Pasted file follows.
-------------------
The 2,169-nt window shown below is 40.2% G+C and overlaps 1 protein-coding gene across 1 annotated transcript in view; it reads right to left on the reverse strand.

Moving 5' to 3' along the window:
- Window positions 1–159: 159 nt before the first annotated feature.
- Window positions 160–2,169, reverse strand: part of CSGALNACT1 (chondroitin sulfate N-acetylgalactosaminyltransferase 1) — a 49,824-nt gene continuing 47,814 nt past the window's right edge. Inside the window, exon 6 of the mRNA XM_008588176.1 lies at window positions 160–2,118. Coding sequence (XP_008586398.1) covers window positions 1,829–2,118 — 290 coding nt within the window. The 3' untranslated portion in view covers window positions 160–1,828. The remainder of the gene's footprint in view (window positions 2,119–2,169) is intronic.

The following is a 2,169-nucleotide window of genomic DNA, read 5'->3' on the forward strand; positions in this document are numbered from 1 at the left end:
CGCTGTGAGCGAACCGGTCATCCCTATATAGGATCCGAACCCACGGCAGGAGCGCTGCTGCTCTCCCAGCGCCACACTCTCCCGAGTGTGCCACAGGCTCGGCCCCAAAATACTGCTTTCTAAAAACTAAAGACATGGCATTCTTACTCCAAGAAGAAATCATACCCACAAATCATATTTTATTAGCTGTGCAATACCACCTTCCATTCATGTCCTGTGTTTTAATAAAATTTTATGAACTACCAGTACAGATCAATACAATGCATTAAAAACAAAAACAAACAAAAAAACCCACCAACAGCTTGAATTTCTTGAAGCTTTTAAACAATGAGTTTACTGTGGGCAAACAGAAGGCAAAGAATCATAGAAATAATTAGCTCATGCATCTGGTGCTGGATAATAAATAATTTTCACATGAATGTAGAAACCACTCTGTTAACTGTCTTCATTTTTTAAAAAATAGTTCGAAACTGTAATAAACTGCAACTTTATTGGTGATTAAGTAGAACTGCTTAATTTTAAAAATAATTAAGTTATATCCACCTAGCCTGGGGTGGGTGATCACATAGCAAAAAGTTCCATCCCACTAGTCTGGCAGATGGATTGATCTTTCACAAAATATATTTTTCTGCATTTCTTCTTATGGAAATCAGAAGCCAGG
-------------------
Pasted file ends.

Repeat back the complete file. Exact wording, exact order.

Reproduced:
The 2,169-nt window shown below is 40.2% G+C and overlaps 1 protein-coding gene across 1 annotated transcript in view; it reads right to left on the reverse strand.

Moving 5' to 3' along the window:
- Window positions 1–159: 159 nt before the first annotated feature.
- Window positions 160–2,169, reverse strand: part of CSGALNACT1 (chondroitin sulfate N-acetylgalactosaminyltransferase 1) — a 49,824-nt gene continuing 47,814 nt past the window's right edge. Inside the window, exon 6 of the mRNA XM_008588176.1 lies at window positions 160–2,118. Coding sequence (XP_008586398.1) covers window positions 1,829–2,118 — 290 coding nt within the window. The 3' untranslated portion in view covers window positions 160–1,828. The remainder of the gene's footprint in view (window positions 2,119–2,169) is intronic.

The following is a 2,169-nucleotide window of genomic DNA, read 5'->3' on the forward strand; positions in this document are numbered from 1 at the left end:
CGCTGTGAGCGAACCGGTCATCCCTATATAGGATCCGAACCCACGGCAGGAGCGCTGCTGCTCTCCCAGCGCCACACTCTCCCGAGTGTGCCACAGGCTCGGCCCCAAAATACTGCTTTCTAAAAACTAAAGACATGGCATTCTTACTCCAAGAAGAAATCATACCCACAAATCATATTTTATTAGCTGTGCAATACCACCTTCCATTCATGTCCTGTGTTTTAATAAAATTTTATGAACTACCAGTACAGATCAATACAATGCATTAAAAACAAAAACAAACAAAAAAACCCACCAACAGCTTGAATTTCTTGAAGCTTTTAAACAATGAGTTTACTGTGGGCAAACAGAAGGCAAAGAATCATAGAAATAATTAGCTCATGCATCTGGTGCTGGATAATAAATAATTTTCACATGAATGTAGAAACCACTCTGTTAACTGTCTTCATTTTTTAAAAAATAGTTCGAAACTGTAATAAACTGCAACTTTATTGGTGATTAAGTAGAACTGCTTAATTTTAAAAATAATTAAGTTATATCCACCTAGCCTGGGGTGGGTGATCACATAGCAAAAAGTTCCATCCCACTAGTCTGGCAGATGGATTGATCTTTCACAAAATATATTTTTCTGCATTTCTTCTTATGGAAATCAGAAGCCAGG